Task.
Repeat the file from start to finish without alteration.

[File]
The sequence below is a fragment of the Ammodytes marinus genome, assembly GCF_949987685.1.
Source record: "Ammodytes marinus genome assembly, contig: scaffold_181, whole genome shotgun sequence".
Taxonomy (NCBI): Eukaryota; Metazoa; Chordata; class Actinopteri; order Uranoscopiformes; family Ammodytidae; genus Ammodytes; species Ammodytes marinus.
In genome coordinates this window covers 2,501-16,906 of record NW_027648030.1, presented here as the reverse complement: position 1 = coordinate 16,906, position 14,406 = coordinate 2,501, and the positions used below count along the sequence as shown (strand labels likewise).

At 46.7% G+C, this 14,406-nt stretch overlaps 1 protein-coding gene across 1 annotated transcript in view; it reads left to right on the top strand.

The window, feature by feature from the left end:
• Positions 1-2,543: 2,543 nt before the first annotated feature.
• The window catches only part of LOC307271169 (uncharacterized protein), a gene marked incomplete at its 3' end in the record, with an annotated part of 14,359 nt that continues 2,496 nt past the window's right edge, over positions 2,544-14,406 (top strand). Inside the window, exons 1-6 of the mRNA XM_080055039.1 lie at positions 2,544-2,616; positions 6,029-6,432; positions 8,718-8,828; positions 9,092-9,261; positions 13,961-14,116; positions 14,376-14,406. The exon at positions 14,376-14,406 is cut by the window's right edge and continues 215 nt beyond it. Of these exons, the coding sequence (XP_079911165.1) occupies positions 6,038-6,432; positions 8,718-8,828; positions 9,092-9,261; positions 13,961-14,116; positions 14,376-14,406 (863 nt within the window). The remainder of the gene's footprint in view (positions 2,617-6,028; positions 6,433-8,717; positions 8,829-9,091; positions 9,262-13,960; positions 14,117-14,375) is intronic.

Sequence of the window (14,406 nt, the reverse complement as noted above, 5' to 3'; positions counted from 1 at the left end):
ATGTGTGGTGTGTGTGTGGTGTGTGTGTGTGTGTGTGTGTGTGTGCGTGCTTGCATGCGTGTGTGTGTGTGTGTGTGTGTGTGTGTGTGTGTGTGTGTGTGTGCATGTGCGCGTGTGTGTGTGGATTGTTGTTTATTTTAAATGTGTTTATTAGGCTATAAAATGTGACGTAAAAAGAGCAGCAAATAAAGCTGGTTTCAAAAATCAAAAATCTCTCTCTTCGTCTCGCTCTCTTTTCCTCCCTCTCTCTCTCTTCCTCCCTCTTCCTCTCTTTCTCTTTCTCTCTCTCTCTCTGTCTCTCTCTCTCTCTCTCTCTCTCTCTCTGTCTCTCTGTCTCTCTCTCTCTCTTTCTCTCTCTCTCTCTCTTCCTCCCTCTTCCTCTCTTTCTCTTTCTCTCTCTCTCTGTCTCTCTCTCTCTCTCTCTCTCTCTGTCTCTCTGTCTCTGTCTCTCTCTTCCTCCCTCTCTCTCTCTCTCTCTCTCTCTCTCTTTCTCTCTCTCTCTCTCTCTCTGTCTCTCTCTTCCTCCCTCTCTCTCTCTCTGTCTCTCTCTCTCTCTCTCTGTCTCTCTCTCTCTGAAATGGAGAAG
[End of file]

The sequence below is a fragment of the Ammodytes marinus genome, assembly GCF_949987685.1.
Source record: "Ammodytes marinus genome assembly, contig: scaffold_181, whole genome shotgun sequence".
Taxonomy (NCBI): Eukaryota; Metazoa; Chordata; class Actinopteri; order Uranoscopiformes; family Ammodytidae; genus Ammodytes; species Ammodytes marinus.
In genome coordinates this window covers 2,501-16,906 of record NW_027648030.1, presented here as the reverse complement: position 1 = coordinate 16,906, position 14,406 = coordinate 2,501, and the positions used below count along the sequence as shown (strand labels likewise).

At 46.7% G+C, this 14,406-nt stretch overlaps 1 protein-coding gene across 1 annotated transcript in view; it reads left to right on the top strand.

The window, feature by feature from the left end:
• Positions 1-2,543: 2,543 nt before the first annotated feature.
• The window catches only part of LOC307271169 (uncharacterized protein), a gene marked incomplete at its 3' end in the record, with an annotated part of 14,359 nt that continues 2,496 nt past the window's right edge, over positions 2,544-14,406 (top strand). Inside the window, exons 1-6 of the mRNA XM_080055039.1 lie at positions 2,544-2,616; positions 6,029-6,432; positions 8,718-8,828; positions 9,092-9,261; positions 13,961-14,116; positions 14,376-14,406. The exon at positions 14,376-14,406 is cut by the window's right edge and continues 215 nt beyond it. Of these exons, the coding sequence (XP_079911165.1) occupies positions 6,038-6,432; positions 8,718-8,828; positions 9,092-9,261; positions 13,961-14,116; positions 14,376-14,406 (863 nt within the window). The remainder of the gene's footprint in view (positions 2,617-6,028; positions 6,433-8,717; positions 8,829-9,091; positions 9,262-13,960; positions 14,117-14,375) is intronic.

Sequence of the window (14,406 nt, the reverse complement as noted above, 5' to 3'; positions counted from 1 at the left end):
ATGTGTGGTGTGTGTGTGGTGTGTGTGTGTGTGTGTGTGTGTGTGCGTGCTTGCATGCGTGTGTGTGTGTGTGTGTGTGTGTGTGTGTGTGTGTGTGTGTGTGCATGTGCGCGTGTGTGTGTGGATTGTTGTTTATTTTAAATGTGTTTATTAGGCTATAAAATGTGACGTAAAAAGAGCAGCAAATAAAGCTGGTTTCAAAAATCAAAAATCTCTCTCTTCGTCTCGCTCTCTTTTCCTCCCTCTCTCTCTCTTCCTCCCTCTTCCTCTCTTTCTCTTTCTCTCTCTCTCTCTGTCTCTCTCTCTCTCTCTCTCTCTCTCTCTGTCTCTCTGTCTCTCTCTCTCTCTTTCTCTCTCTCTCTCTCTTCCTCCCTCTTCCTCTCTTTCTCTTTCTCTCTCTCTCTGTCTCTCTCTCTCTCTCTCTCTCTCTGTCTCTCTGTCTCTGTCTCTCTCTTCCTCCCTCTCTCTCTCTCTCTCTCTCTCTCTCTTTCTCTCTCTCTCTCTCTCTCTGTCTCTCTCTTCCTCCCTCTCTCTCTCTCTGTCTCTCTCTCTCTCTCTCTGTCTCTCTCTCTCTGAAATGGAGAAG